Starring Gabby Sidibe, Paula Patton, Mo’Nique, Mariah Carey, Lenny Kravitz, Sherri Shepherd

I waited a long time to see this film, not because I lacked interest in its subject matter, but, because of my time in inner city schools, I knew it was going to affect me in a rough way. I have worked with primarily African-American students in low income situations and, while many of them come from loving families that give support in the best ways they know how, there are also a fair share that are stuck in multi-generational cycles of destructive parenting.

The story follows Precious, a 16-year old living in 1987 New York City, repeating the 7th grade, and in the middle of her second pregnancy. Her mother, Mary, is incredibly abusive towards Precious which stems from the fact that her husband is the father of Precious’ two children, the first of which was born with Down’s syndrome. After the discovery of her second pregnancy, Precious is moved to a special school for struggling students in an effort to get her a GED. Her mother is threatened by this, believing it will result in her welfare benefits being removed and becomes increasingly more vicious.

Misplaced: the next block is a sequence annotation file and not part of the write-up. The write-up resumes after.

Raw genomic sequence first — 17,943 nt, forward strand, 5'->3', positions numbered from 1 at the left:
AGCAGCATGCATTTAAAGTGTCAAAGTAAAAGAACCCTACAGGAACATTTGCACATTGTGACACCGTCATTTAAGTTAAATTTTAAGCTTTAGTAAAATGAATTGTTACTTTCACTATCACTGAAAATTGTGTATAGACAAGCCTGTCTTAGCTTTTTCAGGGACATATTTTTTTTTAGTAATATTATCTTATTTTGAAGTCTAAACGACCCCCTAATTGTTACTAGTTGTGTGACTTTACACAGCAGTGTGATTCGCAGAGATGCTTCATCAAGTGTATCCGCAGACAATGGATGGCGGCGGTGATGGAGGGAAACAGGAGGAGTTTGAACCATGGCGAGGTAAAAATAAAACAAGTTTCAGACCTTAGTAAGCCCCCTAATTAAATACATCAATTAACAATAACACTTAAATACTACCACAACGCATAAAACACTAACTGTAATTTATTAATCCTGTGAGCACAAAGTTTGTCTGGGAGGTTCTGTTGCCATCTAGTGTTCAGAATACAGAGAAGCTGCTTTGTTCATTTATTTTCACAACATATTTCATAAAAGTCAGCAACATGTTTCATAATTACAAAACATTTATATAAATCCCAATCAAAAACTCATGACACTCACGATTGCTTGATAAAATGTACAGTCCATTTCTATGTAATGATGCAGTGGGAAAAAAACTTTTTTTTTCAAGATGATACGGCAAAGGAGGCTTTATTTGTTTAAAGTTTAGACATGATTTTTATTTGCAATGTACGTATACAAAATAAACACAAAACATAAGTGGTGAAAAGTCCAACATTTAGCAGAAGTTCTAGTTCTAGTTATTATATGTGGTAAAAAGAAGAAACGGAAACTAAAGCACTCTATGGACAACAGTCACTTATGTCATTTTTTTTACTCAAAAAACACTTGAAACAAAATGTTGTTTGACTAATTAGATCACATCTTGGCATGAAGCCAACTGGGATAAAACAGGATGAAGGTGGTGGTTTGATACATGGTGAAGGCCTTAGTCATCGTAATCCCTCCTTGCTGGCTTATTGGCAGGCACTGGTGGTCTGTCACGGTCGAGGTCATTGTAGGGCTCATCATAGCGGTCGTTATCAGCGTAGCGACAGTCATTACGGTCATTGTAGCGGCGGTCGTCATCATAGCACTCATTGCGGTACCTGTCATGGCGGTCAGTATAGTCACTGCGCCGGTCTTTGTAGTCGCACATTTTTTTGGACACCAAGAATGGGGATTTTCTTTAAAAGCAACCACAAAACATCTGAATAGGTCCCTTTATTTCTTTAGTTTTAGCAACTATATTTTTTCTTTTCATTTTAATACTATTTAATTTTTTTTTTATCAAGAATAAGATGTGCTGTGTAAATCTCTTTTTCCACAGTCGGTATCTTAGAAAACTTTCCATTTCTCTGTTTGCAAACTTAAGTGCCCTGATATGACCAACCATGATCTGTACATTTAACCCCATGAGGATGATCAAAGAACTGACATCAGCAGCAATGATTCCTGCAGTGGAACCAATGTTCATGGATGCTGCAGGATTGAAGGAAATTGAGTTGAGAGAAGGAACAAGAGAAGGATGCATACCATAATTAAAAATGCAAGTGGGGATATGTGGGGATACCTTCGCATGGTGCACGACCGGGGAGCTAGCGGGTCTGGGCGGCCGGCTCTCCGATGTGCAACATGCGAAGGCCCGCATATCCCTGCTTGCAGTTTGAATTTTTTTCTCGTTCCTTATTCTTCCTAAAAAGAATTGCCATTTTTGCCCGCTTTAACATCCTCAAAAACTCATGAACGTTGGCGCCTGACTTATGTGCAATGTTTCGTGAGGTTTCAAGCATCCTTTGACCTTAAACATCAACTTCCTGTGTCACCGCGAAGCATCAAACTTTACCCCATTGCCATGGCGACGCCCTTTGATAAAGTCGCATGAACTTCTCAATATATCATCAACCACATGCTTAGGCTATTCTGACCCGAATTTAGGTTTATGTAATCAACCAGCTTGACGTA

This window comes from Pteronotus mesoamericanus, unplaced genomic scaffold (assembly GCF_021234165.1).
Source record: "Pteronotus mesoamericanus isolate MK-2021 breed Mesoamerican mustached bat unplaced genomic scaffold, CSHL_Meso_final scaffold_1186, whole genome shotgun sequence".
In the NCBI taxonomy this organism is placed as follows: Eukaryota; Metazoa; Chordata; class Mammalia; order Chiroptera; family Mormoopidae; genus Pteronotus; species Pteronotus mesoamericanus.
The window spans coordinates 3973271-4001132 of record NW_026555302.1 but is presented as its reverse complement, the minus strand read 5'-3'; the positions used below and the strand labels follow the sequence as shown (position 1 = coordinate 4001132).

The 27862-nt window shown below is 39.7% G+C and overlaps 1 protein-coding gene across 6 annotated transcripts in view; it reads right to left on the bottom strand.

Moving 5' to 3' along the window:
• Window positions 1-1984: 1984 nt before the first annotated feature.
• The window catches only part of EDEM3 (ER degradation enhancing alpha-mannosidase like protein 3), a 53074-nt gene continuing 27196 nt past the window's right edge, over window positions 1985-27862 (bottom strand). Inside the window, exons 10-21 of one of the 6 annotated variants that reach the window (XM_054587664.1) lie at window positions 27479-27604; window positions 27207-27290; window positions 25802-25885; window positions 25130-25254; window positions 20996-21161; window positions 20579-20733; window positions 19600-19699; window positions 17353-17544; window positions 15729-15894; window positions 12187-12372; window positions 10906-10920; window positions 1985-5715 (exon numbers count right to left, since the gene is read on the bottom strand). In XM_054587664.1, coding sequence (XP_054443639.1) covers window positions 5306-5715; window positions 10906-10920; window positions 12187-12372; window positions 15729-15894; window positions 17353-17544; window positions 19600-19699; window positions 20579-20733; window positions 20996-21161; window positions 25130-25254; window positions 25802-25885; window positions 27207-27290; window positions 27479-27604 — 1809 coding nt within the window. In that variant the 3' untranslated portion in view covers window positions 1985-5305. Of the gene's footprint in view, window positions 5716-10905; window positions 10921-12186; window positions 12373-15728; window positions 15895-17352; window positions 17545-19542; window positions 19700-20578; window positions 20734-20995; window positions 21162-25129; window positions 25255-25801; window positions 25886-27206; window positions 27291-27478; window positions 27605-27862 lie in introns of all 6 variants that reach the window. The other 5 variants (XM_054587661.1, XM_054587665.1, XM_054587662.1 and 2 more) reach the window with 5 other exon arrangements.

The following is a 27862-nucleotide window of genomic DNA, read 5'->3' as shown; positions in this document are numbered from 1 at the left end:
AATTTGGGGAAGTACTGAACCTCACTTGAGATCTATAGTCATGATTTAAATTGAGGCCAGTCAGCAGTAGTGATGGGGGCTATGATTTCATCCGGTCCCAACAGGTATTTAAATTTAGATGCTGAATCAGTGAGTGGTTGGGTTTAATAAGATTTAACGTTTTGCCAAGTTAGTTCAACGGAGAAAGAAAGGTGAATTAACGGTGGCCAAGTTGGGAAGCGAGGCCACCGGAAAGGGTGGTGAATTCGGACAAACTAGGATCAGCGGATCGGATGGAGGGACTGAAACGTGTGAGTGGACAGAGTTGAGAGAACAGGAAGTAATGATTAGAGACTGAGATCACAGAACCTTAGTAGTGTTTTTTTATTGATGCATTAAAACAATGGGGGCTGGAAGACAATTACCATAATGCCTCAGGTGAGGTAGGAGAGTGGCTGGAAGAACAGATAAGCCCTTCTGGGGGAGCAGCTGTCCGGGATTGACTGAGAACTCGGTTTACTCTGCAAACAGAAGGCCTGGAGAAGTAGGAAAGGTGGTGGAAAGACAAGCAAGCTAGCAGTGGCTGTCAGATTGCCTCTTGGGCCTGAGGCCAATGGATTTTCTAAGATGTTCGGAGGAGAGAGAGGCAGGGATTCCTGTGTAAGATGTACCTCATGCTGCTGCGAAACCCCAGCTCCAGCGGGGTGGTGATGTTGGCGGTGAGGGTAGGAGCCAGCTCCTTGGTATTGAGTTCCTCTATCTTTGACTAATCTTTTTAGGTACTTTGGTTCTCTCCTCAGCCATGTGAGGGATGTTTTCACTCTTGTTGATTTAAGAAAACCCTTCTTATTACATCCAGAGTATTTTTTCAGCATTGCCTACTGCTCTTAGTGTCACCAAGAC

This is a hard film to talk about, especially from the perspective of a white American male. I don’t necessarily believe I feel white guilt but I definitely feel a sympathy for the African-American community from my first hand experiences working with their students. For the majority of the film, Mary represents a very extreme type of person, and in reality transcends race. There are plenty of white parents, many of whom I have encountered here in the South who develop a resentment of their offspring as a result of wretched economic circumstances. Mo’Nique delivers a performance I never would have expected out of her, especially during her final monologue where we finally get some solid information about Precious’ upbringing.

A lot of critics are worried that Lee Daniels’ portrayal of African-Americans is helping to feed a terrible stereotype of the community. I completely understand those fears because, seen through the eyes of a filmgoer who does not critically view cinema (and sadly many of them don’t, as evidenced by the success of Avatar), this could reinforce negativity. I like to the view as an piece of honest encouragement to African-American youth. The film doesn’t resolve everything in a pretty bow, but it does show a strong black female character who, with a support system, manages to make things better for herself and is determined to continue to make things better.